Policy Conventions & Agreements - GlobalProtection for wildlife & habitats is preserved in global agreements
This month, the 15th Conference of the Parties (CoP15) to the United Nations Convention on Biological Diversity (CBD) takes place in Montreal, Canada.
Since 1993, parties to the CBD have met regularly to agree on and review the steps they are taking to implement the three objectives of the convention, namely: to conserve biodiversity, to use it sustainably, and to ensure the fair and equitable sharing of benefits arising from its use.
This year’s CBD meeting is especially important because countries will be negotiating a new post-2020 Global Biodiversity Framework (GBF). While the post-2020 Framework contains a whole host of detail, its best-known feature is the call to manage or conserve 30% of the Earth by 2030—or what is popularly referred to as “30x30.” But it’s much more than just that target—it’s a ten-year plan (with eight years remaining because of delays caused by the COVID-19 pandemic) for protecting nature and ensuring its use is sustainable and its benefits are shared equitably.
The post-2020 Framework will include a number of targets (there are 22 in the latest draft) that set out what governments of the world intend to achieve to conserve nature over the next decade. This, to a large extent, will dictate where funding for conservation will flow.
As we approach a tipping point for many of nature’s systems, this iteration of the GBF becomes pivotal and we need to see real ambition from countries if we are to stand any chance at preventing catastrophic biodiversity loss in the coming decades.
what are IFAW’s priorities in the Global Biodiversity Framework?
IFAW has raised concerns about the lack of progress made to date during these crucial UN biodiversity talks. That’s why we’re calling for more urgent action to protect nature.
With biodiversity and ecosystems across our planet on the brink of collapse, there is still a massive gap between what is needed to sufficiently address this global crisis and the inadequate text currently on the table.
The post-2020 Framework contains several areas and proposed targets of particular interest to IFAW. These areas include:
- 30x30: This is the best-known target of the Framework, which aims to conserve 30% of land and ocean on Earth by 2030. This is the minimum that scientists recommend, and more than 100 countries have publicly backed it, yet the target is still debated. Along with the percentage of land and ocean protected, it’s also critical that the most important areas for wildlife are being conserved, that they are well connected and effectively and equitably managed. Many of the most important places for nature are on Indigenous lands, and Indigenous peoples have consistently proven to be some of the best conservationists. It is therefore important that the target includes respect for the land tenure and rights of Indigenous peoples and recognizes the critical role they play in conservation.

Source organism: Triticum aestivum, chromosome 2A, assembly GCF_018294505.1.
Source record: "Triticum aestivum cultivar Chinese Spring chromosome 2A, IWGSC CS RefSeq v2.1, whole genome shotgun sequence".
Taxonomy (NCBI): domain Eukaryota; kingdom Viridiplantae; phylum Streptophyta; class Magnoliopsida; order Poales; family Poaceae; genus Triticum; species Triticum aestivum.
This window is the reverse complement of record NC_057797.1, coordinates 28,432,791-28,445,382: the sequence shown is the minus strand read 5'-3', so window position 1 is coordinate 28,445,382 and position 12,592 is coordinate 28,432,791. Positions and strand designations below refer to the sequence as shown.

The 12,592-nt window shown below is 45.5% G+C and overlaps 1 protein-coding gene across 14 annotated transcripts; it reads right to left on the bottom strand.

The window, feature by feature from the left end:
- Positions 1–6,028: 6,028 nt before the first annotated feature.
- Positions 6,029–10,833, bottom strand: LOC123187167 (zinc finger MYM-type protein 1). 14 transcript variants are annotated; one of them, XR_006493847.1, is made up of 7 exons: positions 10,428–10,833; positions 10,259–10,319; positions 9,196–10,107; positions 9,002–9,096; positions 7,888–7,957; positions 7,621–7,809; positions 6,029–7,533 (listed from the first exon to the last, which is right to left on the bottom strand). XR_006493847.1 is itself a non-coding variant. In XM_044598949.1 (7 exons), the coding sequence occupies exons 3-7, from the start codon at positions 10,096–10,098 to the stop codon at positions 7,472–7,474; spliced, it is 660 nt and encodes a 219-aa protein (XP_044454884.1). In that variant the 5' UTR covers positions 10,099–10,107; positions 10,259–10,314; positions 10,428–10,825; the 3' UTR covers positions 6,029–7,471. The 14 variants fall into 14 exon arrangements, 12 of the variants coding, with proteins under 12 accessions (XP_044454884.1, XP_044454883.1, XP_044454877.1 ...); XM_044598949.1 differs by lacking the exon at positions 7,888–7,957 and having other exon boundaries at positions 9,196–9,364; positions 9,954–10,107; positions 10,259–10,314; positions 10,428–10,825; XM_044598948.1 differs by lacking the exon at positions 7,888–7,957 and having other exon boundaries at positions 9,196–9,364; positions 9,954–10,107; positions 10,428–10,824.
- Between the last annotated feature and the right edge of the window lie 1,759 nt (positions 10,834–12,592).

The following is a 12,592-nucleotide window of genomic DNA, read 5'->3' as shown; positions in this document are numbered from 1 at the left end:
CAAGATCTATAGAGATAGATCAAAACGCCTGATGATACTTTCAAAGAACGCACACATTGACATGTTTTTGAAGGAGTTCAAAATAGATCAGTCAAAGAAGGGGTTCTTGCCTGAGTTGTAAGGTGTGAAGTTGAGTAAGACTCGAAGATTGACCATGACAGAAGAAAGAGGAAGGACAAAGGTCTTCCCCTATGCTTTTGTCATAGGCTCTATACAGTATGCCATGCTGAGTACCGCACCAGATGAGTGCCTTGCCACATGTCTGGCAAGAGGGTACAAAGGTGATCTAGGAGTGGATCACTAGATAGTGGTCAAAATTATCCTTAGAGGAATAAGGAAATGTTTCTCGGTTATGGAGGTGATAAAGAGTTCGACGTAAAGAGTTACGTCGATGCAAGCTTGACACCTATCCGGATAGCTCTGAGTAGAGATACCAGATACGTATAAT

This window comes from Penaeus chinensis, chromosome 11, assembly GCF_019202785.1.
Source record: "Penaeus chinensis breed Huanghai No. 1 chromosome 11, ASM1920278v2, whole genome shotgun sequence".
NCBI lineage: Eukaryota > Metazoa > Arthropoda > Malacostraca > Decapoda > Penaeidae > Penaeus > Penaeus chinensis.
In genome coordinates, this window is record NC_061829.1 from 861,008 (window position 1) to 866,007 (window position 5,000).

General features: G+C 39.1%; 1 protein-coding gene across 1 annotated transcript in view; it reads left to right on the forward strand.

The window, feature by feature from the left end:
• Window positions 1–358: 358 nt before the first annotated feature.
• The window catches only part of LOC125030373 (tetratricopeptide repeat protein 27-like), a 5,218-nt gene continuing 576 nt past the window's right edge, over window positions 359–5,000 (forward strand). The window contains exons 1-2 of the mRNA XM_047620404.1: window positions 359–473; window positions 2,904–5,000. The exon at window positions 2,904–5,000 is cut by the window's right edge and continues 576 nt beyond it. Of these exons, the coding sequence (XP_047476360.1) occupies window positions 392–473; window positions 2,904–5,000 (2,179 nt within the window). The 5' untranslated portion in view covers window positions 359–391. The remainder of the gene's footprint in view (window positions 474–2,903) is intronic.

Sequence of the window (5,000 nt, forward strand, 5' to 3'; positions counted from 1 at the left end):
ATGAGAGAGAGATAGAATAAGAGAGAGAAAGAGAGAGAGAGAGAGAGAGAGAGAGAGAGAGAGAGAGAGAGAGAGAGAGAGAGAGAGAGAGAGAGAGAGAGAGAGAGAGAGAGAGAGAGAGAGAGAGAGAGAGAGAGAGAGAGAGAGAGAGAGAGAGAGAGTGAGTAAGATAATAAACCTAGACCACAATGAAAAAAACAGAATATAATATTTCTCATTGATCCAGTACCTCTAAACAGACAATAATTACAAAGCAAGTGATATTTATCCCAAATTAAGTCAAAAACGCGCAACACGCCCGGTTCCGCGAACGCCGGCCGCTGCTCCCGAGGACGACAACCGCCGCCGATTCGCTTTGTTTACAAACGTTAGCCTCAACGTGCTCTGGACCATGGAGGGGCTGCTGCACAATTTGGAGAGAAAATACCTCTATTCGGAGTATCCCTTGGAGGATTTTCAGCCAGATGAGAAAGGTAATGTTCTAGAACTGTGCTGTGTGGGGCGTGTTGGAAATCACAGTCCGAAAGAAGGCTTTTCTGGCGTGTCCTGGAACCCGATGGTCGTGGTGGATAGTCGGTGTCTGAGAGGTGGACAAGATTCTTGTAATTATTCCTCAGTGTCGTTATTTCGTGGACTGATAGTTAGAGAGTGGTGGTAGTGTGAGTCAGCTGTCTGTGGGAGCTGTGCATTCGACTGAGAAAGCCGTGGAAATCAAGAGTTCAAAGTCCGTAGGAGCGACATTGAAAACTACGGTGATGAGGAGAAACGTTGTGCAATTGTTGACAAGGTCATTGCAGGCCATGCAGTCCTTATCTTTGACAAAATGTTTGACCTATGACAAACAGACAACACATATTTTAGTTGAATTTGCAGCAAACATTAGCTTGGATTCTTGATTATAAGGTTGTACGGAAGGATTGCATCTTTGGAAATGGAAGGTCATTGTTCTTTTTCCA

Learn about how IFAW is protecting critical wildlife habitat in Africa.
- Saving species: There is also a specific species conservation target in the Framework that seeks to inspire urgent species conservation action. To match the level of ambition require to tackle the current extinction crisis, the final target must contain three elements: stopping human-induced extinctions, recovering already-threatened species and maintaining abundant species populations so they do not become threatened.
- Ending overexploitation of wildlife: Overexploitation is the second greatest cause of wild terrestrial species decline behind habitat loss, and the main cause of marine species decline. The Framework’s target must seek to eliminate any exploitation, trade and use of wild species that is illegal, unsustainable or poses a risk of pathogen spillover.
Read about IFAW’s work to combat wildlife crime.
- Preventing pandemics: Ironically, even though we are two years late with this Framework because of a pandemic most likely caused by spillover from wild animal use, there is still some resistance to including aspects directly related to preventing pandemics in the Framework. Failing to include them would be a missed opportunity to make the clear link between conserving nature and preventing pandemics at source.
Learn how the health of animals, people and ecosystems are connected.
- Funding for nature conservation: One of the biggest reasons the previous Framework and its targets failed was because they were not funded properly. A crucial element this time will be ensuring there is funding available, which must involve dramatically increasing resources from public, philanthropic and private investment, as well as eliminating subsidies for activities that are harmful to biodiversity. The money on the table (or current lack thereof) will be one of the main sticking points in the negotiations, with developing countries quite rightly demanding support from richer nations to enable them to play an active part in delivering an ambitious Framework.
There is little time left, and yet such a long way to go to finalize the new Framework. We hope governments will arrive in Montreal this December ready to finally address the significant conservation and biodiversity issues that will continue to worsen if we fail to act now. IFAW is committed to supporting these endeavors, both at CoP15 and with resulting implementation efforts.